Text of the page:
NASA wants to return to the moon by 2024, employing a multistep process that will see the space agency first 1) build a "Lunar Gateway" space station, then 2) put astronauts on it, then 3) build a lunar lander to take those astronauts down to the moon, and finally 4) build a lunar ascent vehicle to bring them back up.

Oh, and 5) bring them back to Earth afterward.

SpaceX Starship with moon in background.

Image source: SpaceX.

Boeing's Plan B

If it sounds to you like NASA is building an awful lot of moving parts into its Project Artemis plan to return to the moon... well, you're not alone.

Boeing (NYSE:BA) serves as one of NASA's key contractors on Project Artemis, with primary responsibility for building the "core" section of the Space Launch System (SLS) -- the mega-rocket that will carry all these various parts to the moon. In its current form, NASA plans to use SLS to carry the space station to lunar orbit, to carry the descent and ascent vehicles that will ferry astronauts down to and up from the moon -- and to bring the astronauts home as well.

But last month, Boeing floated a plan to make much of Project Artemis, as currently envisioned, superfluous. If Congress will just appropriate enough money, says Boeing, it can build an Exploration Upper Stage, or "EUS" for SLS. As Boeing explains, integrating EUS into SLS will permit SLS to carry 45 metric tons of cargo to the moon -- 67% more than the 27 tons of cargo SLS can lift without EUS. And that, combined with "unmatched payload volume," will be enough capacity to send astronauts straight from Earth to the lunar surface -- no space station, descent vehicles, or ascent vehicles required.  

You keep a contract, and you keep a contract -- Every! Body! Keeps their contracts!

Mind you, Boeing isn't necessarily against building the Lunar Gateway, per se -- politically speaking, that might be a bad call. Overt opposition from Boeing to the billions of dollars in funding en route to other space contractors to build the Lunar Gateway might spark a fierce reaction from those companies in Congress. So instead, Boeing is couching its proposal as a risk avoidance measure.

Implying that there's a risk the Gateway won't be completed in time for a 2024 moon landing, Boeing's senior vice president for space and launch, Jim Chilton, muses: "You don't want to be ready to go to the moon, but waiting for Gateway." And the best way to ensure that happens is to go ahead and build Gateway, sure... but also build a big enough SLS, equipped with an EUS, so that you can bypass Gateway and go directly to the moon if you want to.

Incidentally, this would entail providing hundreds of millions of dollars (maybe even billions, but Boeing isn't attaching a price tag to its advice just yet) to Boeing to make sure EUS is ready in time for 2024.

How Boeing's plan could backfire

That's the upside in this news for investors in Boeing's blue chip stock. Now here's the downside:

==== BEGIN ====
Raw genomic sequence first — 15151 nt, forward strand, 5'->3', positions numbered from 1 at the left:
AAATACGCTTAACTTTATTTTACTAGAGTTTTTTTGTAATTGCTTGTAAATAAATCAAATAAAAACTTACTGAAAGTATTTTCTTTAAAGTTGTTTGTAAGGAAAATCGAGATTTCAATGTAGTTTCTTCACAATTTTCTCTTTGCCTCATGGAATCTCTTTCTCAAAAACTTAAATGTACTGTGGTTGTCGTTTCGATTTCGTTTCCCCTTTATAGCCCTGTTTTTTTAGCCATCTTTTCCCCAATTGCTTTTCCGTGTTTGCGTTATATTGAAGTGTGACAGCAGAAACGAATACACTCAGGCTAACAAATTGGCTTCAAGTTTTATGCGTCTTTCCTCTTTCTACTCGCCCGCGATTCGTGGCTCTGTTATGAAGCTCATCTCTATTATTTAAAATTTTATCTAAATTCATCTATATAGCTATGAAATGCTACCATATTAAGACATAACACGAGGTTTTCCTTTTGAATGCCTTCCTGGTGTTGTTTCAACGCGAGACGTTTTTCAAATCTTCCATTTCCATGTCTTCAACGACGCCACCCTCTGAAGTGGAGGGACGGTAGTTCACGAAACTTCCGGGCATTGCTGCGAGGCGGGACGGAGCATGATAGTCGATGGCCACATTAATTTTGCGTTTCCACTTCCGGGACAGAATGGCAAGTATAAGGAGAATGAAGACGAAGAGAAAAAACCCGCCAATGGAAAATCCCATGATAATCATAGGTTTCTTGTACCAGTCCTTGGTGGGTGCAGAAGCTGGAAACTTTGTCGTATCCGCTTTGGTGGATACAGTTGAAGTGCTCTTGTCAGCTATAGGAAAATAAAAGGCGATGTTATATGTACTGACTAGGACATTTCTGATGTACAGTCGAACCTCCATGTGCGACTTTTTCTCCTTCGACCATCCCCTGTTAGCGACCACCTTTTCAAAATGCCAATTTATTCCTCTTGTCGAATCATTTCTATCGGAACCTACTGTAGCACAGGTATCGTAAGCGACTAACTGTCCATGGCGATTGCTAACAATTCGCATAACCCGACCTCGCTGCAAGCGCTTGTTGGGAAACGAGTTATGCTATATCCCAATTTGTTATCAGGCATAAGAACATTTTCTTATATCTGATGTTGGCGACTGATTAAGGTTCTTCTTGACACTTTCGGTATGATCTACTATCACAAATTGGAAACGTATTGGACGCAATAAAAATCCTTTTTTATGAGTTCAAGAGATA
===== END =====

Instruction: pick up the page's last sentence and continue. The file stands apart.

Boeing's plan for a direct point A-to-point B, Earth-to-moon mission actually echoes a similar plan floated by SpaceX's Elon Musk. And if Boeing's argument that a direct Earth-to-moon mission is simpler and less risky than the convoluted Project Artemis as currently envisioned, then SpaceX's proposal is even simpler.

Sketching out an outline of his plan two years ago at the International Astronautical Congress in Adelaide, Australia, Musk described how the new "Starship" that SpaceX is building in Boca Chica, Texas, will have the ability to go to the moon, land, and then come back again on just a little bit more than one tank of gas. Climbing into Earth orbit on the back of a "Super Heavy" booster, Musk suggested Starship could then refuel in orbit (fuel to be supplied by a second Starship). Then, Starship could proceed to the moon, land, and still have enough fuel left in the tank to relaunch on its own, return to Earth, and land propulsively back at its spaceport.

Adding to the attraction of SpaceX's proposal, company COO Gwynne Shotwell recently revealed that Starship will have a payload capacity of 100 metric tons. That would more than double the currently "unmatched" payload that Boeing says an SLS-with-EUS could take to the moon. And as a potential coup de grace to Boeing's proposal, both elements of SpaceX's solution would be fully reusable -- the Super Heavy booster would land back on Earth after putting Starship in orbit, and Starship itself would fly in one piece to the moon and back, landing itself on Earth, ready for a second trip.

Now, admittedly, SpaceX hasn't actually built Starship yet, nor proven that it can fly in space. But then again, neither has Boeing done that for SLS. With both proposals still under development, the risk I see here is that if Congress does buy Boeing's "simpler is better" solution for Project Artemis, it might also very well decide that SpaceX's proposal is simplest... and best.

This article represents the opinion of the writer, who may disagree with the “official” recommendation position of a Motley Fool premium advisory service. We’re motley! Questioning an investing thesis -- even one of our own -- helps us all think critically about investing and make decisions that help us become smarter, happier, and richer.